Making better contact more consistently is a sure-fire route to better scores. In the video and article below, Alex Elliott's advice should help you create more compression with your irons and the right angle of attack with your driver for more power and accuracy.
7. Understanding the descending blow
A couple of things to note here. With irons, generally the more loft you have the more you want to hit down on the golf ball, and you want to try and hit ball first and then turf.
Additionally too often players think the thing to do is brush the ground with the club or help the ball into the air which in turn exposes the leading edge and is to be avoided.
A drill to help ball striking here is to focus on a mark in front of the golf ball, and try and hit through that mark.
6. Find the centre of the club-face
The drill here is to make a gate just wide enough for your club-head. Place a ball slightly behind the gate and what we are looking for here is to a) take a divot along the line after the gate, and b) swing the club through the gate.
This will truly focus your mind on making a good strike rather than have your mind worrying about everything else to do with the swing.
5. Pressure drill
If you look at most of the top players their hands are ahead of the ball through impact and one drill to help create that feeling is Alex's pressure drill.
Here take an alignment stick and place it into the ground and address the stick with the club aligned with the middle of it. Then do your backswing and then slowing it down at impact feel as if your hands are ahead of the stick when you would normally impact the ball.
That way you can really get that feeling of pressure and that could significantly help with strike.
4. Driver strikes
Getting good strikes with the driver (opens in new tab) is still hugely important despite the forgiveness of modern clubs. A quick way of finding out where you are striking the driver is by getting an aerosol can and spraying the face of the driver. Then hit a shot and location will be clear to see.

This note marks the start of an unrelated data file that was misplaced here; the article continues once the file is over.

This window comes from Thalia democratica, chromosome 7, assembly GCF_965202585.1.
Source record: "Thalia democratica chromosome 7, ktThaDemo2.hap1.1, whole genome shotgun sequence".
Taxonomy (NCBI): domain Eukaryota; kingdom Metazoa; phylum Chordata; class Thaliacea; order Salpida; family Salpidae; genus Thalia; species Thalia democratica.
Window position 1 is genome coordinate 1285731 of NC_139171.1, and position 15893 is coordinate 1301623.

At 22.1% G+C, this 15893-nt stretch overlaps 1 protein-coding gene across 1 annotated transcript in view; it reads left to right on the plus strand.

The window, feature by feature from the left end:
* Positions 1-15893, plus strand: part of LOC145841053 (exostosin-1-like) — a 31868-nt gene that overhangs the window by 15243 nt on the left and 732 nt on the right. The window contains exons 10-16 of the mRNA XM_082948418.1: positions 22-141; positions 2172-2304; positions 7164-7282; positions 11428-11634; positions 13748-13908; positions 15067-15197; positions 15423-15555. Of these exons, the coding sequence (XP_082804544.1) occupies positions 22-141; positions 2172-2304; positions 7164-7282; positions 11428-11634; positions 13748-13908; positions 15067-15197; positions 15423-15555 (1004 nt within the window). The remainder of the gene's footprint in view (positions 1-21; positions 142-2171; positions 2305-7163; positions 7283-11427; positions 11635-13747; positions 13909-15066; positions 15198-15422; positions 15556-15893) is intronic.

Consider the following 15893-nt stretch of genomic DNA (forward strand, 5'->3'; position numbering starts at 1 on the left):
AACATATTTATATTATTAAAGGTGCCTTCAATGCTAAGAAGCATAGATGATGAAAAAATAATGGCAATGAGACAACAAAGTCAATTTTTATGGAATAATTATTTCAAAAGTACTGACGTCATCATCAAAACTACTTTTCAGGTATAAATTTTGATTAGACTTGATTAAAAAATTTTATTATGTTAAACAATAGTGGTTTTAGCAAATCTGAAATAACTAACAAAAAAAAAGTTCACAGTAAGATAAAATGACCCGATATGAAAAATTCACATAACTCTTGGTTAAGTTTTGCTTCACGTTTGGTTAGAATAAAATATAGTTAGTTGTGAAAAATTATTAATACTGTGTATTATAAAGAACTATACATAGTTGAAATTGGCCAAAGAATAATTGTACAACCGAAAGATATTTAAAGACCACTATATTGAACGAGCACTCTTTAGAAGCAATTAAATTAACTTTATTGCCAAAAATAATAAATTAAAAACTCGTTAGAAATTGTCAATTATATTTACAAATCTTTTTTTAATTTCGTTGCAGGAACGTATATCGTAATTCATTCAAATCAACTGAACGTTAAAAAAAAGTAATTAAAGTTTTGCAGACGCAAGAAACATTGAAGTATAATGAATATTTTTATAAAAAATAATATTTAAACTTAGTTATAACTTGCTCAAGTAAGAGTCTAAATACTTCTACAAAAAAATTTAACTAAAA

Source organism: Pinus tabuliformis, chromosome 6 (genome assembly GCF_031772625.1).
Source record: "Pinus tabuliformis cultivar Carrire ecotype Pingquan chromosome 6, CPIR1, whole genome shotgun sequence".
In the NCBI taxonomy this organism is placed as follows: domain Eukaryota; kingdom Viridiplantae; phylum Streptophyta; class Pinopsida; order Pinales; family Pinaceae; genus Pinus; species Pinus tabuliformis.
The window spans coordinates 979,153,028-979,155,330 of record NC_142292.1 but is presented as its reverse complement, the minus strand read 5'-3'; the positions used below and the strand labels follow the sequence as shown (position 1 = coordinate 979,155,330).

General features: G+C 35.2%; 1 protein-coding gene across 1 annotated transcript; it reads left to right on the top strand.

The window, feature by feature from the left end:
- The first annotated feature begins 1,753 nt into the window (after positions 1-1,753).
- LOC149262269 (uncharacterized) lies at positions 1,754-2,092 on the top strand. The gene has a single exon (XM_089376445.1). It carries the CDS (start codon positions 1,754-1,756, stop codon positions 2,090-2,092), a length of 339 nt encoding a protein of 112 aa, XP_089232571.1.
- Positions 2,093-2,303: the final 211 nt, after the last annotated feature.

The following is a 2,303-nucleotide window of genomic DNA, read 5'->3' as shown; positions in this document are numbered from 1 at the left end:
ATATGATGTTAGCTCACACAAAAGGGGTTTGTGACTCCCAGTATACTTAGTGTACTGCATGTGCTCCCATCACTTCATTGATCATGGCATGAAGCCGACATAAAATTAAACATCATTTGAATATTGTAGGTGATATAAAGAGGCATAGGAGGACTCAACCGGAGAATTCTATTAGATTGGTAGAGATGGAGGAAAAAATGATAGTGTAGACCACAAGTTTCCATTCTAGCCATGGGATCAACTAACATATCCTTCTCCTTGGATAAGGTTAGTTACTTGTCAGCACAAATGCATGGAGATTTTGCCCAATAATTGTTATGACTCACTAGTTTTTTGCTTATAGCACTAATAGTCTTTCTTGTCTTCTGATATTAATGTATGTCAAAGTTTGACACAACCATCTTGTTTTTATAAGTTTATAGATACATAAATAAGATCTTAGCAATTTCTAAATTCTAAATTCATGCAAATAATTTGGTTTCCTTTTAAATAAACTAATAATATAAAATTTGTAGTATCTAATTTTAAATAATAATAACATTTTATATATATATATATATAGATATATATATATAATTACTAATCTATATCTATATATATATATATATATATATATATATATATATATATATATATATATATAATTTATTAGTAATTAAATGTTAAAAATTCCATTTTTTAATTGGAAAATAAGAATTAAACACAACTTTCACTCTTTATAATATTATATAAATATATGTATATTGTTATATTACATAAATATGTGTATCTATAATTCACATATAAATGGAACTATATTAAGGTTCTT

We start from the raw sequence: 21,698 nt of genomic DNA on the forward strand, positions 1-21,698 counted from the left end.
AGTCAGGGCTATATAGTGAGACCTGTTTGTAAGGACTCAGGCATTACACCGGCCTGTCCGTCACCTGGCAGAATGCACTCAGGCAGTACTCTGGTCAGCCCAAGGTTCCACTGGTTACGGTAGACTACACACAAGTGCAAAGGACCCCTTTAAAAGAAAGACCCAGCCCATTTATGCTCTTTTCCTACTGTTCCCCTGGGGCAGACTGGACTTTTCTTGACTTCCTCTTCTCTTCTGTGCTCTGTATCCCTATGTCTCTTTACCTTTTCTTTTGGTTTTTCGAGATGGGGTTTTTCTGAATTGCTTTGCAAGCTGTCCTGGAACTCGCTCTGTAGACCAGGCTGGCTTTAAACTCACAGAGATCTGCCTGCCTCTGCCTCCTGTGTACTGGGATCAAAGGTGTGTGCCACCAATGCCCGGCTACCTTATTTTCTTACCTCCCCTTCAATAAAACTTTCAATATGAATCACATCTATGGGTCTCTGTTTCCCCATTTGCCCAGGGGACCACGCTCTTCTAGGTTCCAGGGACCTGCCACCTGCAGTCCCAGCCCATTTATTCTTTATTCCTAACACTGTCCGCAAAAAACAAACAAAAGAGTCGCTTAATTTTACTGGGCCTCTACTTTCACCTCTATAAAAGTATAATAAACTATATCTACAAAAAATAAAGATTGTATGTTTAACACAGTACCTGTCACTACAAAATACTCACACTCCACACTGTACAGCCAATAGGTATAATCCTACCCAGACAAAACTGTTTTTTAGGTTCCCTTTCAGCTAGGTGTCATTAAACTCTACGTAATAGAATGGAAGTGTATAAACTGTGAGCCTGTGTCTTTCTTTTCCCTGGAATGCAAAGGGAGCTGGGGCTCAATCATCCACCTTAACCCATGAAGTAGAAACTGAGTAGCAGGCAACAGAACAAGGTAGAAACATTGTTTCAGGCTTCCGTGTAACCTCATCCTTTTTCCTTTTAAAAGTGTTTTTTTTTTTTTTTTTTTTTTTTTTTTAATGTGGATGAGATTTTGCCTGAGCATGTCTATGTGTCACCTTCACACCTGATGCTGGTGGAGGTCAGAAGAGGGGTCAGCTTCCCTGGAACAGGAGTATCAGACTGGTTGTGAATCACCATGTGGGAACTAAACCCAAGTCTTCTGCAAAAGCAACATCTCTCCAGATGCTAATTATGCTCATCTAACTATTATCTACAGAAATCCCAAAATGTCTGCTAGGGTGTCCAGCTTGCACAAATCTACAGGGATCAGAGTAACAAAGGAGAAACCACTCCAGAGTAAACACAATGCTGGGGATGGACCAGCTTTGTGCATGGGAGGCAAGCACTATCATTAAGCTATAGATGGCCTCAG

Additionally using another gate drill will help provide the strike location as well.
3. Swing sequencing
A common area many golfers come unstuck is the sequencing of the swing. A couple of key points here are; can you feel the hips are always ahead of the shoulders, or the upper half of your body is always chasing the lower.
A simple way of putting that is, can you get your belt buckle to target before your chest.
2. Pre-setting the impact position
One of the best examples out on Tour right now for this is Matthew Wolff. If we look at what he does in his routine, he simulates the impact position with his knee bend to get that feeling dialled in.
Every golfer can do the same by feeling the pressure into the left side of their body and create that feeling which will result in a descending blow.
1. Arc of the swing
This is for those struggling particularly with the driver. With the irons we are looking for a descending blow but with the driver we want an ascending blow and part of that is understanding that the swing is an arc around us.
With the driver it is all about trusting the natural arc of the club in that you take it back on one line, bring it through on the same line but hit up on the ball with an ascending blow.
What can help here is setup. Having the ball in the right place is important as is spine angle but also feel as if you are swinging with the rhythm of a seven-iron too.
Location: Mottram Hall
Alex spent a great deal of time learning the game from fellow northwest golfer, Andrew Murray, who was a European Tour regular from 1979 to 1995. He spent three years on the European Tour caddying for Andrew’s son, Tom, before taking his PGA qualifications. His passion for the game and personality in front of the camera has helped him to create a thriving social media platform on Instagram and YouTube, where he offers a whole host of tips and advice to help viewers shoot lower scores.
Most significant influences on your teaching:
Mike Bender's book, 'Build The Swing Of A Lifetime', which I read during my PGA qualifications. He uses so many different tools to help students deliver the club better when hitting the golf ball. Andrew Murray, too. He helped form the way I interact with golfers and simplified what can be a complex game for a club golfer.
Advice for practice:
I like to get students to work in sets of five golf balls – three drills shots to two course shots. The drill shots have no consequence, but with the two course shots, I ask the student to create a green or fairway and go through a full routine.
Greatest success story:
One of my students hadn’t played golf for ten years - he'd lost his love for the game. After watching my online Instagram and YouTube content, he came for several golf lessons and has now joined a local golf club. Knowing I've helped get someone back into golf... you can't beat that.
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